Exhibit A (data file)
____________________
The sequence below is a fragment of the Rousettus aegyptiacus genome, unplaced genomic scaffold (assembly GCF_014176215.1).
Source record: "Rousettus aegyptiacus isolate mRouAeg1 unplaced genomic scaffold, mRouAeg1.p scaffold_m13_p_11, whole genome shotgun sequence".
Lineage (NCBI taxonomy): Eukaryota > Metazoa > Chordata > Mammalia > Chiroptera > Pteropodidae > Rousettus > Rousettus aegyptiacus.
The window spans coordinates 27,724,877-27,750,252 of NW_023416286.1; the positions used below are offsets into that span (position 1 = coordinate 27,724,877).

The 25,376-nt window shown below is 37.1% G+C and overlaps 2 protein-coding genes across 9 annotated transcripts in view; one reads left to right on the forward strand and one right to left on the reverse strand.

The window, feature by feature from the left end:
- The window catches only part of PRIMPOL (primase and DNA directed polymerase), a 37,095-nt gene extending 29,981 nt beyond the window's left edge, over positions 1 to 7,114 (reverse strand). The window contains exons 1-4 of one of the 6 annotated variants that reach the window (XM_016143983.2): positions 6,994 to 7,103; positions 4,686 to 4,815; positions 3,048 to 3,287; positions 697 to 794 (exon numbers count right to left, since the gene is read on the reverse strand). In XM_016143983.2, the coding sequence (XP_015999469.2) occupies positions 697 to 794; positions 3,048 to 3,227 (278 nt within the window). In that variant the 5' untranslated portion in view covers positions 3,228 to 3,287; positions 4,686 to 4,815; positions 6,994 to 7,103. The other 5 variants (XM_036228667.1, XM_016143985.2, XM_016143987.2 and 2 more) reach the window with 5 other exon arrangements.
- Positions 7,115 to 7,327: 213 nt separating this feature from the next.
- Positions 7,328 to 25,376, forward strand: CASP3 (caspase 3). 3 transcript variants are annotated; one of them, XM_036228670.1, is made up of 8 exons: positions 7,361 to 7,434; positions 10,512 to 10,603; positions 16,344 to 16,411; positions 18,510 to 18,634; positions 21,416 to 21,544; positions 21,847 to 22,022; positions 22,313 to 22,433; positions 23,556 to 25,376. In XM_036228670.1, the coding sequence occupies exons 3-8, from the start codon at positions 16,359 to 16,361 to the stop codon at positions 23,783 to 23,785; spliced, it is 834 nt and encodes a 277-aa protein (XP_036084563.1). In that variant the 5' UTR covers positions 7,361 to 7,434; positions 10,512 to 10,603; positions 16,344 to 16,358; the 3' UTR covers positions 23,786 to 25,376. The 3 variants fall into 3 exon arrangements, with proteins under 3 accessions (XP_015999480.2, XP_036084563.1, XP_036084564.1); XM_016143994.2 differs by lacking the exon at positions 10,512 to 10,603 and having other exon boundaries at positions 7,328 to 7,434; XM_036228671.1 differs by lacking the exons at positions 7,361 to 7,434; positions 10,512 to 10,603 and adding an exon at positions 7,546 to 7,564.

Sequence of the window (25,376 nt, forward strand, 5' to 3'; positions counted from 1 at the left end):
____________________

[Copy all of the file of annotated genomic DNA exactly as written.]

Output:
The sequence below is a fragment of the Rousettus aegyptiacus genome, unplaced genomic scaffold (assembly GCF_014176215.1).
Source record: "Rousettus aegyptiacus isolate mRouAeg1 unplaced genomic scaffold, mRouAeg1.p scaffold_m13_p_11, whole genome shotgun sequence".
Lineage (NCBI taxonomy): Eukaryota > Metazoa > Chordata > Mammalia > Chiroptera > Pteropodidae > Rousettus > Rousettus aegyptiacus.
The window spans coordinates 27,724,877-27,750,252 of NW_023416286.1; the positions used below are offsets into that span (position 1 = coordinate 27,724,877).

The 25,376-nt window shown below is 37.1% G+C and overlaps 2 protein-coding genes across 9 annotated transcripts in view; one reads left to right on the forward strand and one right to left on the reverse strand.

The window, feature by feature from the left end:
- The window catches only part of PRIMPOL (primase and DNA directed polymerase), a 37,095-nt gene extending 29,981 nt beyond the window's left edge, over positions 1 to 7,114 (reverse strand). The window contains exons 1-4 of one of the 6 annotated variants that reach the window (XM_016143983.2): positions 6,994 to 7,103; positions 4,686 to 4,815; positions 3,048 to 3,287; positions 697 to 794 (exon numbers count right to left, since the gene is read on the reverse strand). In XM_016143983.2, the coding sequence (XP_015999469.2) occupies positions 697 to 794; positions 3,048 to 3,227 (278 nt within the window). In that variant the 5' untranslated portion in view covers positions 3,228 to 3,287; positions 4,686 to 4,815; positions 6,994 to 7,103. The other 5 variants (XM_036228667.1, XM_016143985.2, XM_016143987.2 and 2 more) reach the window with 5 other exon arrangements.
- Positions 7,115 to 7,327: 213 nt separating this feature from the next.
- Positions 7,328 to 25,376, forward strand: CASP3 (caspase 3). 3 transcript variants are annotated; one of them, XM_036228670.1, is made up of 8 exons: positions 7,361 to 7,434; positions 10,512 to 10,603; positions 16,344 to 16,411; positions 18,510 to 18,634; positions 21,416 to 21,544; positions 21,847 to 22,022; positions 22,313 to 22,433; positions 23,556 to 25,376. In XM_036228670.1, the coding sequence occupies exons 3-8, from the start codon at positions 16,359 to 16,361 to the stop codon at positions 23,783 to 23,785; spliced, it is 834 nt and encodes a 277-aa protein (XP_036084563.1). In that variant the 5' UTR covers positions 7,361 to 7,434; positions 10,512 to 10,603; positions 16,344 to 16,358; the 3' UTR covers positions 23,786 to 25,376. The 3 variants fall into 3 exon arrangements, with proteins under 3 accessions (XP_015999480.2, XP_036084563.1, XP_036084564.1); XM_016143994.2 differs by lacking the exon at positions 10,512 to 10,603 and having other exon boundaries at positions 7,328 to 7,434; XM_036228671.1 differs by lacking the exons at positions 7,361 to 7,434; positions 10,512 to 10,603 and adding an exon at positions 7,546 to 7,564.

Sequence of the window (25,376 nt, forward strand, 5' to 3'; positions counted from 1 at the left end):